When we think about our smartphones, we think about devices that can potentially save our lives: we use them to call 911 after an accident, to let others know of our locations, and we even store our medical information in them to let others know of any allergies or health conditions we have. However, what if your phone causes you injury? Recently, it was discovered that the Samsung Galaxy Note 7 phone would catch on fire—in fact, it would even reportedly explode—due to a malfunction with the battery. In these cases, Miami personal injury attorneys could sue the cell phone manufacturer, or any one in the stream of commerce on behalf of injured victims in a products liability lawsuit.
One Florida man has already filed suit against Samsung. The plaintiff, Jonathan Strobel, was shopping in Costco when his Galaxy Note 7 exploded, causing a second-degree burn. Strobel is seeking compensation for medical bills, pain and suffering, lost wages, and other damages. And in fact, the number of lawsuits may grow. So far, Samsung has received 92 reports of issues caused by the batteries. Twenty-six users have reported burns, and 55 have reported property damage. As more reports trickle in, Samsung may have a number of claims to defend. Miami products liability attorneys file claims making at least one of the following allegations: that a product’s design was flawed, that it was manufactured improperly, or that it failed to properly warn consumers of the potential risks of using it. In a defective design case, a plaintiff argues that the design of the product itself caused the harm. For example, in the Galaxy Note 7 example, if the materials in the battery made it overheat and eventually ignite, the issue was in the design of the battery.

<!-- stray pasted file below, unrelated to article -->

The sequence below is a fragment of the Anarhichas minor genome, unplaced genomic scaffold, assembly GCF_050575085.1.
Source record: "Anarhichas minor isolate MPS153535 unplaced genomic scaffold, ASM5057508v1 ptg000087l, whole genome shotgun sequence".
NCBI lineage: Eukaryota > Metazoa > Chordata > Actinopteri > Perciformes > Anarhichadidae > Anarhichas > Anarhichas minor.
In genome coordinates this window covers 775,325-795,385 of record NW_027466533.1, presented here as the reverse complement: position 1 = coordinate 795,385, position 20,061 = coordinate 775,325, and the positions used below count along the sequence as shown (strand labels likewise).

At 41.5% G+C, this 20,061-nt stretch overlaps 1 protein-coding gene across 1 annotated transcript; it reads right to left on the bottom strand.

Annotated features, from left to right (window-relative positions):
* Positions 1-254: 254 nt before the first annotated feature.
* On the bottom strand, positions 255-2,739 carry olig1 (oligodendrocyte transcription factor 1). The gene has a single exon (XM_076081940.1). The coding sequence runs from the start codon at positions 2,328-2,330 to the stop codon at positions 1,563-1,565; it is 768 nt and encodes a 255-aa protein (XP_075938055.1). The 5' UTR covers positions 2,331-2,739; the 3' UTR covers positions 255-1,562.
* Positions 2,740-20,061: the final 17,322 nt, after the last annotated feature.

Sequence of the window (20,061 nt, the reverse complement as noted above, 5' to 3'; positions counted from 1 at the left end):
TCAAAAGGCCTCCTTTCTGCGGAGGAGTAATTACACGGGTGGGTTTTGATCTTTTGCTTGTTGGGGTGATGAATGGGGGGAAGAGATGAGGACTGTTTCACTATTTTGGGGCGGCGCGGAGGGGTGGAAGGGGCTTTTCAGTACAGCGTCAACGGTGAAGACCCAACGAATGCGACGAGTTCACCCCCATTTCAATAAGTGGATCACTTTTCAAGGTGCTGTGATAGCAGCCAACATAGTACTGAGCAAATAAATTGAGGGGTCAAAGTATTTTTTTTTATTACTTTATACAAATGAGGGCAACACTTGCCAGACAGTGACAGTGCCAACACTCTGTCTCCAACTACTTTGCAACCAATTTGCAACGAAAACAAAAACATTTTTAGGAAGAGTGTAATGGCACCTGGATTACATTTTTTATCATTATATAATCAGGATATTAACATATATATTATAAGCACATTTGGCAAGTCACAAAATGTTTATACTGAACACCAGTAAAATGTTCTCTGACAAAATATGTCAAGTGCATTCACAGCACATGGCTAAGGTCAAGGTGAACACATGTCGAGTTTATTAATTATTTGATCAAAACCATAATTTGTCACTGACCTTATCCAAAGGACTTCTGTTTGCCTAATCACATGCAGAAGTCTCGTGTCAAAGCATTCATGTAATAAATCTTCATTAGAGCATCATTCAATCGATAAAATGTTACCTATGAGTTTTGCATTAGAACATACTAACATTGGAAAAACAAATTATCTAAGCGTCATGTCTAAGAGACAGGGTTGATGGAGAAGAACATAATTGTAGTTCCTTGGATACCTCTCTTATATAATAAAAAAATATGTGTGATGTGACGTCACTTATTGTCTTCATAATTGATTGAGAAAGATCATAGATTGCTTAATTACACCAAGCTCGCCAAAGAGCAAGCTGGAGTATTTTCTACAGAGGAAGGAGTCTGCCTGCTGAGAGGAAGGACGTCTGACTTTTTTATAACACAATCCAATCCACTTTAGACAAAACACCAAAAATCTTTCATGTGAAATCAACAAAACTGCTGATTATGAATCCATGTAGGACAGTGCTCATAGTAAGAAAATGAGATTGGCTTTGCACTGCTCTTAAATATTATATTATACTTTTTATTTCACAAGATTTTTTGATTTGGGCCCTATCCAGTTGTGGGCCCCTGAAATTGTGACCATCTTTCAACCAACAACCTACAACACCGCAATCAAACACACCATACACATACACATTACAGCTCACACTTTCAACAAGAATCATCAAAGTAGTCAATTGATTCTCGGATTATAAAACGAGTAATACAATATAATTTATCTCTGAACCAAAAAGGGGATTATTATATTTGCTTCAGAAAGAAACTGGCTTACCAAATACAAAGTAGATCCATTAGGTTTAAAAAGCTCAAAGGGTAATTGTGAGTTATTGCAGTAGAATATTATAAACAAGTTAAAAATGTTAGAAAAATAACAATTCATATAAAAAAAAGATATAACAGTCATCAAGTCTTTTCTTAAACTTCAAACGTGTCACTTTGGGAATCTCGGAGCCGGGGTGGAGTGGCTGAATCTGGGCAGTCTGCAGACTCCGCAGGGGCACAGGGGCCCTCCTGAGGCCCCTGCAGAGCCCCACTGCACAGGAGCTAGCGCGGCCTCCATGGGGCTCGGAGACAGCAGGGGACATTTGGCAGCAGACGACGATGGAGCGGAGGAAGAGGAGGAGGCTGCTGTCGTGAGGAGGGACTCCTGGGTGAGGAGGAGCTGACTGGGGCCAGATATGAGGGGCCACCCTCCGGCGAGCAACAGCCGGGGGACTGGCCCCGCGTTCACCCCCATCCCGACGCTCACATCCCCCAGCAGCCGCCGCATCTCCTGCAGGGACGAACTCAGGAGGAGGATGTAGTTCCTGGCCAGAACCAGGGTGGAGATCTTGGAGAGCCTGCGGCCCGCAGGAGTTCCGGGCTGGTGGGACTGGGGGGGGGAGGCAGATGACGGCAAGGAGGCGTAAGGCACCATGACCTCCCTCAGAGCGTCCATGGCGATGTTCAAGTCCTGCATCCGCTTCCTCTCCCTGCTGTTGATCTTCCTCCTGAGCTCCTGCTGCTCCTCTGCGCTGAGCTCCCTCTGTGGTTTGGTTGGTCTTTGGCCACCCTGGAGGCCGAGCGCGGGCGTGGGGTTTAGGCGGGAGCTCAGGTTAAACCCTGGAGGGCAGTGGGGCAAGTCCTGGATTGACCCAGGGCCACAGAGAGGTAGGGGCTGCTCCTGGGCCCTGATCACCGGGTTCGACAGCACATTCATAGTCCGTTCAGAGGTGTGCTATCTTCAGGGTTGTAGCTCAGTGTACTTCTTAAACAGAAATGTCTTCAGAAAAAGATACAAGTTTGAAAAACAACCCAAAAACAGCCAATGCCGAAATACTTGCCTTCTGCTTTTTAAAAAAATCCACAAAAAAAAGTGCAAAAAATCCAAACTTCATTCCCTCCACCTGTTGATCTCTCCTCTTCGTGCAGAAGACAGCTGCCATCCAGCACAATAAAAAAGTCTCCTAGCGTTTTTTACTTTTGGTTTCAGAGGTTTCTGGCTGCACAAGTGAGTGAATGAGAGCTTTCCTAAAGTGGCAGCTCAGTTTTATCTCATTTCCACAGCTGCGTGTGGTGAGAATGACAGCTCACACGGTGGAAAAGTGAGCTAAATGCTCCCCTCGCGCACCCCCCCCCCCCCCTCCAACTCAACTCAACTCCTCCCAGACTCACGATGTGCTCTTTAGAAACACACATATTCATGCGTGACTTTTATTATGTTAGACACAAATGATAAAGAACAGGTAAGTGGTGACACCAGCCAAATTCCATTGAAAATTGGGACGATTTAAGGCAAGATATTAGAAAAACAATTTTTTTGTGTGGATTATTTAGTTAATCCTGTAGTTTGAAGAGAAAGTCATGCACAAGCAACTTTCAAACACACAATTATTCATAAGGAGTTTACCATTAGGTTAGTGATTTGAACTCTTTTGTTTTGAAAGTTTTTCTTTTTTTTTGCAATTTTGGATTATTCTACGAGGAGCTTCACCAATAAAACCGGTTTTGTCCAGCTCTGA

If the manufacturing of the product was the problem with the Galaxy Note 7, parties will argue that an issue in the factory caused the batteries to catch on fire. Perhaps the wrong materials were used by mistake in a certain batch of phones, which led to the overheating. If inadequate warnings were the issue, plaintiffs will allege that Samsung did not provide proper warnings about the risk of the batteries overheating and the phones igniting, if the company was aware that this was a possibility.